This was intriguing.  But in the scheme of things it wasn’t really that important.  What mattered was the taking part.  The discussion.  The engagement.  The stimulation.  All of us, to paraphrase Kahneman, let go of our piled-up cares, the other bits of our lives, and focused on what was in front of our eyes in the here and now, on our experiencing self.  It was rare, and wonderful.

Occasionally, just occasionally, dementia throws up a tiny morsel of something good to think about.  At the Royal Academy the other Monday morning, it did just that.

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This week seems to be all about carers for me.  I opened my inbox to find an email from one of my oldest friends.  Her mum, diagnosed with dementia the year before, died last autumn aged 85 and now her elderly dad, a partially-sighted diabetic, has developed dementia and is struggling to live alone after over 60 years of married life.   Sad and difficult times for a family I’ve known since I was a nipper.

My friend wondered what questions she should ask three agencies she’d contacted seeking live-in care for her 92-year-old dad.  All three have been awarded Outstanding by the Care Quality Commission, which sounds like a good start, and Linda had already enquired about what was expected in terms of the carers’ accommodation, and about rotas, money and food.

But we all know that nothing beats meeting carers face to face, sounding them out, getting to know them.  People are nothing else if not individual.  As is Linda’s dad.  A lovely man who never quite lost his Nottinghamshire accent despite having lived in Surrey for over seven decades.

What you want, of course, as my mother-in-law identified when her husband needed extra help in his final days, is a blend of professionalism and compassion.  It’s the holy grail of social and healthcare.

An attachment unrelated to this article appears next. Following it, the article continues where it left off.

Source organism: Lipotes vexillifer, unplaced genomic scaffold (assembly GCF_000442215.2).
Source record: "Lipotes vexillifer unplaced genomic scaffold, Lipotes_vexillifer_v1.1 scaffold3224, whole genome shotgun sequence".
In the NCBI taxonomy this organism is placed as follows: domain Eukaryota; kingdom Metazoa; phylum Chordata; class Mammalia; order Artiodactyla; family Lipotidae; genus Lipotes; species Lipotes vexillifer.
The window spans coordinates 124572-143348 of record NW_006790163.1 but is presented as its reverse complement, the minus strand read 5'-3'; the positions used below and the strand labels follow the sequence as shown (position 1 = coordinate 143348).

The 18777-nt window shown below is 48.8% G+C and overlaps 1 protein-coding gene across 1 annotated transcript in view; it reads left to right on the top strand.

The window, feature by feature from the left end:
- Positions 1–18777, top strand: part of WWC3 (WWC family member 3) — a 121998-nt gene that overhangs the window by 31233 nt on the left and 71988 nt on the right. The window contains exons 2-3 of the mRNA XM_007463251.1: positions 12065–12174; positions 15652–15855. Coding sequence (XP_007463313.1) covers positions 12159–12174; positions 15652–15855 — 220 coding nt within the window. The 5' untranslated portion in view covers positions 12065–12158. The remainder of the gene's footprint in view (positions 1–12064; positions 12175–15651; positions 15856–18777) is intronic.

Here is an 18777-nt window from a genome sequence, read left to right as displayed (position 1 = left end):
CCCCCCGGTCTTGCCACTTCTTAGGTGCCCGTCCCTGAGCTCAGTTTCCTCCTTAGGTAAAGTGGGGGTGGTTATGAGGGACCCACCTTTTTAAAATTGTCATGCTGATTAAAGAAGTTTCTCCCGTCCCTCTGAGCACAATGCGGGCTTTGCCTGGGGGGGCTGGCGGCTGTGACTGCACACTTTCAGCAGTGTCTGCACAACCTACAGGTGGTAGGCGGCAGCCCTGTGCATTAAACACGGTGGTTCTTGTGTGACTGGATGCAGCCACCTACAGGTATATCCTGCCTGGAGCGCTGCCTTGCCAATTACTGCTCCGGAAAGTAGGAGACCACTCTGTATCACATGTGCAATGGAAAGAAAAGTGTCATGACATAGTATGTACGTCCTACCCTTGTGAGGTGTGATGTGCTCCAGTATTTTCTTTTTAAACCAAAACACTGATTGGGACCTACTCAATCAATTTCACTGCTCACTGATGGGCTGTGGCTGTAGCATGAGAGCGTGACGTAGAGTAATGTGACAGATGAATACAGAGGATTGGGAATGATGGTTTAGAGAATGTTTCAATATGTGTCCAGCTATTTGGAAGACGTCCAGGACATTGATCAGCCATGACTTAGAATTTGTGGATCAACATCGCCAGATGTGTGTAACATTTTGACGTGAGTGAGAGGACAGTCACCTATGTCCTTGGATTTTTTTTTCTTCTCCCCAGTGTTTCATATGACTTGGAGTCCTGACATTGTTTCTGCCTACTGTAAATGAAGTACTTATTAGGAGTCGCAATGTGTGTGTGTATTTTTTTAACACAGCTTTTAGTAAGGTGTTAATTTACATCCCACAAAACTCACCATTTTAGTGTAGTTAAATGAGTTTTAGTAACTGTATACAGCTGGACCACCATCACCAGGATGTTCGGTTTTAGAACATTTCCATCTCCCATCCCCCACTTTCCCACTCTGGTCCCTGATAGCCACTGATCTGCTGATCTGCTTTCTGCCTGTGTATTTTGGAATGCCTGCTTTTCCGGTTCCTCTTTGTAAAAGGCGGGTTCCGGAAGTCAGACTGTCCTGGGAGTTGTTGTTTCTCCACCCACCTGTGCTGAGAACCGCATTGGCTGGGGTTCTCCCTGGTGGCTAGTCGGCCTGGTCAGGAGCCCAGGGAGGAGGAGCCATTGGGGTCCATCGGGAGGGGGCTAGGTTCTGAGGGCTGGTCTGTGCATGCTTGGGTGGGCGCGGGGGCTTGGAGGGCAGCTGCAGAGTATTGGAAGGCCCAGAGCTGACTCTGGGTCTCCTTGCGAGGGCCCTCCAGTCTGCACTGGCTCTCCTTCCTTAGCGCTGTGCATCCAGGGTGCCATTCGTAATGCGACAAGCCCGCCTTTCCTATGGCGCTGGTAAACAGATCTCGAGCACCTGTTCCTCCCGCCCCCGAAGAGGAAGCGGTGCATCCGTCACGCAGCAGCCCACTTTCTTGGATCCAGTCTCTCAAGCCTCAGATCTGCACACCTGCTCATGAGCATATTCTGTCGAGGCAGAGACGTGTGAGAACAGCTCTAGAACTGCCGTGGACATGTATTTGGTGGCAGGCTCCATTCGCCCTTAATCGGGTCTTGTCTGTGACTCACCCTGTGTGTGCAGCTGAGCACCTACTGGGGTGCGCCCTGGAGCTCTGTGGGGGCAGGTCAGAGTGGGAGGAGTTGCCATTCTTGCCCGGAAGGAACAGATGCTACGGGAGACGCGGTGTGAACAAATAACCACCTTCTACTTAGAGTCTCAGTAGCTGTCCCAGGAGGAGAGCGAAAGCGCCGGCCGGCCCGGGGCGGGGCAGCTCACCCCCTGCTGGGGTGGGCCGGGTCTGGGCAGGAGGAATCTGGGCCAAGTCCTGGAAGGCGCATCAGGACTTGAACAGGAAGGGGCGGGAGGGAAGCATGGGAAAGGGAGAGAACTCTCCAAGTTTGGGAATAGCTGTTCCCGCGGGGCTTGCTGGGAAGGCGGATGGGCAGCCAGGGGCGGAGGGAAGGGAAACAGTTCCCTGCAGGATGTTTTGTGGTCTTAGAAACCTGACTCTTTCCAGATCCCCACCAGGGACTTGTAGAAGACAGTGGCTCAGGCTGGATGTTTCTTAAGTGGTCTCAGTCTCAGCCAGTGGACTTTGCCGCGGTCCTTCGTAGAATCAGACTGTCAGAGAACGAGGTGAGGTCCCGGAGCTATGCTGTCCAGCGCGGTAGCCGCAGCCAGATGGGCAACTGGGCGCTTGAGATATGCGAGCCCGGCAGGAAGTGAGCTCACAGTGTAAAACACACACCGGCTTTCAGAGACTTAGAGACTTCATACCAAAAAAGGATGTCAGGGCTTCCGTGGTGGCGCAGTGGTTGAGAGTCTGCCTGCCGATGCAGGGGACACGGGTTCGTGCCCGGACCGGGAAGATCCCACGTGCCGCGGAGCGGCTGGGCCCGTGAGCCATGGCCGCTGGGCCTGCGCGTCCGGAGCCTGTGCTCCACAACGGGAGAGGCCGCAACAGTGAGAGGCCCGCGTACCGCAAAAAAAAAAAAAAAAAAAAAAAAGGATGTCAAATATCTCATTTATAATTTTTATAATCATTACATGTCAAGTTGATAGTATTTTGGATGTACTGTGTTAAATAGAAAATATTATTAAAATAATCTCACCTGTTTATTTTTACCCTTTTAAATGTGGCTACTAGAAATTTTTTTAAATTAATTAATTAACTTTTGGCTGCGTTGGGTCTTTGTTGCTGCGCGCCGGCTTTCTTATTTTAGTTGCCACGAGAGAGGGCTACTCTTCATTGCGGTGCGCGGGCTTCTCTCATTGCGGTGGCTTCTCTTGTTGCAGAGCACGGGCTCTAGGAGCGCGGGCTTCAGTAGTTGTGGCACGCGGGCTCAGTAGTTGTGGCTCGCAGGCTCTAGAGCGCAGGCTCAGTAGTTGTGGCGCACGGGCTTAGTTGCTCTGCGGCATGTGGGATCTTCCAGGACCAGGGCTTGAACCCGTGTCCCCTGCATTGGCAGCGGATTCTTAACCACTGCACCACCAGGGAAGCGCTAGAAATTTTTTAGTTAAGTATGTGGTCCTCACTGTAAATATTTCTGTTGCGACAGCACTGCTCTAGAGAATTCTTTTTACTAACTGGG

Sometimes, fortune smiles on us relatives – as it did with me and dad.  Caught off guard one Friday night (it’s always Friday isn’t it?) by a GP’s call informing me that dad had suffered a stroke and needed 24 hour care immediately I phoned around care agencies with a growing sense of panic.   No one – good, bad or indifferent – was available for at least two weeks.

In desperation I phoned my mum’s nursing home, whose manager saved the day.  “I’ll put in a call,” she said.  The next morning, Saturday no less, Martha arrived at my father’s flat at 8am.  She stayed three years, until dad died.  She was a God send.  A natural carer with a loving touch and a warm heart.

Originally from Zimbabwe, her English wasn’t perfect, but it didn’t matter.   Within a few weeks dad’s rheumy eyes followed Martha’s every move, and in his final months this church-going, middle-aged mother came to mean more to him than any of us family because, with quiet, seemingly infinite patience, she performed the most intimate tasks for him.

Before Martha, before dad needed formalised, live-in care, there was Marius.  A young Polish lad who worked for a charity (so was CRB checked) and did the odd stint at dad’s favourite local restaurant.

When I realised that dad needed a hand with shaving, washing and cooking, word came to me that Marius might like to help out.  I went to meet him before his lunchtime shift at the Rialto in Dorking.   Two hours and three cappuccinos later there was no doubt in my mind that Marius was the one.

Dad, who’d come across several Poles while serving with the Royal Signals in the second world war, loved them.  He didn’t speak Polish but he did speak French, and so did Marius.  The two of them enjoyed chatting en français for hours on end – Marius’s accent was better than dad’s but that didn’t matter, the important thing was that they got on.  Like a house on fire.